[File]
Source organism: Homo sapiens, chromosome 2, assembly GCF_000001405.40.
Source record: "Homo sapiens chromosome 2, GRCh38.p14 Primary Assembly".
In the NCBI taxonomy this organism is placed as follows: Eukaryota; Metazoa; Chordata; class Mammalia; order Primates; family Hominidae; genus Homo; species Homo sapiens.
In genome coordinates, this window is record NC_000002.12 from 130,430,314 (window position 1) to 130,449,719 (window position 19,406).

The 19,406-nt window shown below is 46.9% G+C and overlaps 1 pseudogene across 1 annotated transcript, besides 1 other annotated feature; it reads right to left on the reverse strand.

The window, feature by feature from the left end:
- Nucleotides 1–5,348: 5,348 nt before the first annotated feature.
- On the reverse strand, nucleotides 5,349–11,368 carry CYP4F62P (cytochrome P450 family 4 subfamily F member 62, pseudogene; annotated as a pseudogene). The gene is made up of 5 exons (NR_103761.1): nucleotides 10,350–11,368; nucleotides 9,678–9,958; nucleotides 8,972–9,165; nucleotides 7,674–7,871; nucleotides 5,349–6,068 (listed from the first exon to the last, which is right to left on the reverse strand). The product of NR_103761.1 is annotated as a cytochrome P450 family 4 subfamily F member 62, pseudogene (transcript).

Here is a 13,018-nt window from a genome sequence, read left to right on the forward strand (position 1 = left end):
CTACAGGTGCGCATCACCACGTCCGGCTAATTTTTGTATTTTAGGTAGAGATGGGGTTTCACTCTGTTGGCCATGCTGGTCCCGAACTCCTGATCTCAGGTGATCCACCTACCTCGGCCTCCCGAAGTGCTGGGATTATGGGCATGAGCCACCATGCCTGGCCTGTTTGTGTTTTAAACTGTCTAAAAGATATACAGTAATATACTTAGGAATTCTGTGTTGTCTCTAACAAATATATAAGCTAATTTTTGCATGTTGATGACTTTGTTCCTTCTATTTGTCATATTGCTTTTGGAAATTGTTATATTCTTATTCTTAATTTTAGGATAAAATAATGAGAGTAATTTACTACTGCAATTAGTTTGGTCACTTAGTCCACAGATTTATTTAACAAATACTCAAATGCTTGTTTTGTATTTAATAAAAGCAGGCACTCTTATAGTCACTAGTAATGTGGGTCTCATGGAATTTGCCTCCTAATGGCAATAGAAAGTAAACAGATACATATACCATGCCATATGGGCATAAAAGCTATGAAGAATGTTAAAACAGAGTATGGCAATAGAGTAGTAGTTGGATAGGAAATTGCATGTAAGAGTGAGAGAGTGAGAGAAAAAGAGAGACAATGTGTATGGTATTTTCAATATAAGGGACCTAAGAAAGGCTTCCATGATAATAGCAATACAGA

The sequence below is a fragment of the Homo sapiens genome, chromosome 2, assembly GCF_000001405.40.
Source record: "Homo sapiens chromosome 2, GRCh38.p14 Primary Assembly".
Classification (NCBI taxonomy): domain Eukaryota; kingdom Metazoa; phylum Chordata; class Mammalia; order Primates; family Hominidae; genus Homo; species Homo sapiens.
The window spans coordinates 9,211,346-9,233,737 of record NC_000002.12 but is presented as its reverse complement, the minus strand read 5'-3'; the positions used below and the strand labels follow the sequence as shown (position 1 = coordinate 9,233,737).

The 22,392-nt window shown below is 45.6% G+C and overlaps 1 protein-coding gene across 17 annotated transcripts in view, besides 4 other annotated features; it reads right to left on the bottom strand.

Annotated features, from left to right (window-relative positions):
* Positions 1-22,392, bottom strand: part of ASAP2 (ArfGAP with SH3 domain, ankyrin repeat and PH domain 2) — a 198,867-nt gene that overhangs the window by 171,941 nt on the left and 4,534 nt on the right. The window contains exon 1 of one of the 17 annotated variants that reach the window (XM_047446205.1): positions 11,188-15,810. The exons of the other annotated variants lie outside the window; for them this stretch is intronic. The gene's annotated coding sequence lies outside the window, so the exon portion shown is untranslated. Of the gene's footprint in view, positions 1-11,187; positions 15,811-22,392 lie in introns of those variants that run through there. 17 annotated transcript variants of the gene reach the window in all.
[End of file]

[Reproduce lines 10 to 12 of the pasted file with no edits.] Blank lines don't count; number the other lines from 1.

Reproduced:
CTACAGGTGCGCATCACCACGTCCGGCTAATTTTTGTATTTTAGGTAGAGATGGGGTTTCACTCTGTTGGCCATGCTGGTCCCGAACTCCTGATCTCAGGTGATCCACCTACCTCGGCCTCCCGAAGTGCTGGGATTATGGGCATGAGCCACCATGCCTGGCCTGTTTGTGTTTTAAACTGTCTAAAAGATATACAGTAATATACTTAGGAATTCTGTGTTGTCTCTAACAAATATATAAGCTAATTTTTGCATGTTGATGACTTTGTTCCTTCTATTTGTCATATTGCTTTTGGAAATTGTTATATTCTTATTCTTAATTTTAGGATAAAATAATGAGAGTAATTTACTACTGCAATTAGTTTGGTCACTTAGTCCACAGATTTATTTAACAAATACTCAAATGCTTGTTTTGTATTTAATAAAAGCAGGCACTCTTATAGTCACTAGTAATGTGGGTCTCATGGAATTTGCCTCCTAATGGCAATAGAAAGTAAACAGATACATATACCATGCCATATGGGCATAAAAGCTATGAAGAATGTTAAAACAGAGTATGGCAATAGAGTAGTAGTTGGATAGGAAATTGCATGTAAGAGTGAGAGAGTGAGAGAAAAAGAGAGACAATGTGTATGGTATTTTCAATATAAGGGACCTAAGAAAGGCTTCCATGATAATAGCAATACAGA

The sequence below is a fragment of the Homo sapiens genome, chromosome 2, assembly GCF_000001405.40.
Source record: "Homo sapiens chromosome 2, GRCh38.p14 Primary Assembly".